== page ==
In John 12:24 Jesus says, “Very truly I tell you, unless a kernel of wheat falls to the ground and dies, it remains only a single seed. But if it dies, it produces many seeds.” When our ego boundaries crumble our true selves emerge. This will at first feel like a loss of self, which is frightening. But losing the false self is what leads to finding the true self, which is real because it is in God. This union with the ever-abundant source of all creation is what we call mystical experience. When we are aligned with our true self, we no longer need to rely on our own resources, nor do we need to put up walls to defend our identity. We are one with that which is eternal and indestructible.

Out of the Shadows and Into the Light

Art historians commonly describe Rembrandt’s self-portraits as deeply personal, attributing this quality to their intimacy, honesty, and directness. But we don’t know what inspired such an introspective approach. His work is often praised for its psychological depth, and yet modern psychology did not come into being until the nineteenth century. Rembrandt’s interest in identity, and the way he approached the subject in many of his self-portraits, suggests an interpretation that goes beyond the particularities of time and place: the idea that he was using painting to meditate on the true self.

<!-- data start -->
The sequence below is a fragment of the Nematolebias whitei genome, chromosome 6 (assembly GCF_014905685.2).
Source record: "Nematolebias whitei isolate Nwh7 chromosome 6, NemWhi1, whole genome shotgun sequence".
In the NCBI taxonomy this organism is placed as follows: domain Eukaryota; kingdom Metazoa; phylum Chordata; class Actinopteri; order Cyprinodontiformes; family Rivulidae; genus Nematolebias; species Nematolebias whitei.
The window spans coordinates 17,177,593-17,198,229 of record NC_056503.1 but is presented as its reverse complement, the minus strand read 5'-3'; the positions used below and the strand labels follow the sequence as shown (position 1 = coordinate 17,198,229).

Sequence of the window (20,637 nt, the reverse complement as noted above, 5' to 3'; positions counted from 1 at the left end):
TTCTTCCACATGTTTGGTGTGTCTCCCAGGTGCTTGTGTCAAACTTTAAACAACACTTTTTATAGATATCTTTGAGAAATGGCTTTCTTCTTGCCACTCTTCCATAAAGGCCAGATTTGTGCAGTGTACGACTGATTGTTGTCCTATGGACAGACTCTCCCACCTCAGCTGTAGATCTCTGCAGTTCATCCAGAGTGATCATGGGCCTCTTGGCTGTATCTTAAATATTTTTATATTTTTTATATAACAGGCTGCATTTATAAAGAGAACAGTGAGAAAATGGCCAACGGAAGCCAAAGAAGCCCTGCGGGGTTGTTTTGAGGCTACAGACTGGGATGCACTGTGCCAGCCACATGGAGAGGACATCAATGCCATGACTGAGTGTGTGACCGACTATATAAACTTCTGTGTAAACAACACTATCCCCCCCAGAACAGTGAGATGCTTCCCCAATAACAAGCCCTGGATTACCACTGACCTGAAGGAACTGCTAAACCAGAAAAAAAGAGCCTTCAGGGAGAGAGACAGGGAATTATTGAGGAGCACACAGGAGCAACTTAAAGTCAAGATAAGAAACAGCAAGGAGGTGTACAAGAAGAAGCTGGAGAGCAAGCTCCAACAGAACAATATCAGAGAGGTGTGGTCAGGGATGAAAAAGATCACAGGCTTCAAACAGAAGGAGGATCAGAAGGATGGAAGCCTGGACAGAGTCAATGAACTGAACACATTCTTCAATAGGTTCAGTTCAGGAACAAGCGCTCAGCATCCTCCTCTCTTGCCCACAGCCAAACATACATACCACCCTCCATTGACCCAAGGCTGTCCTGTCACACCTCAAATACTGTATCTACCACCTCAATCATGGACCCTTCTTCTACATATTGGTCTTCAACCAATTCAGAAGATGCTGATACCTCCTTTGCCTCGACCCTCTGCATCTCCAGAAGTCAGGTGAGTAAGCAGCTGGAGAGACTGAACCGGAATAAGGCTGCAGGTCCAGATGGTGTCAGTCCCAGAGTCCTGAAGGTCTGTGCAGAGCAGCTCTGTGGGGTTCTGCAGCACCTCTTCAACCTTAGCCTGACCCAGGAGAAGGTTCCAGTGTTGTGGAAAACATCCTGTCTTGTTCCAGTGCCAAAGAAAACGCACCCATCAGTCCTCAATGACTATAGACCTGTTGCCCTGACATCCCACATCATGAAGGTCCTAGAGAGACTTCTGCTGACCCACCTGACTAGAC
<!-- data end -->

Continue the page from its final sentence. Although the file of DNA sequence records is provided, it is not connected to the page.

If we study Rembrandt’s self-portraits as a group it seems as though we are moving through time, watching him age. The artist returns to the mirror repeatedly over his lifetime, seemingly intent on documenting the process of physical change in a direct way. He depicts his features through careful observation, lending his paintings a powerful immediacy. Using a painterly approach, he builds up the structure of his face so that we can almost feel his hand moving across the surface of the image. It is as though the artist’s physical form were another thing he wore, like the costumes in which he would dress up when playing different roles. Considering the drawings Rembrandt made featuring himself expressing a range of emotions, from laughter to surprise, a theme of change and impermanence arises. The artist seems to be masquerading a constructed, false self.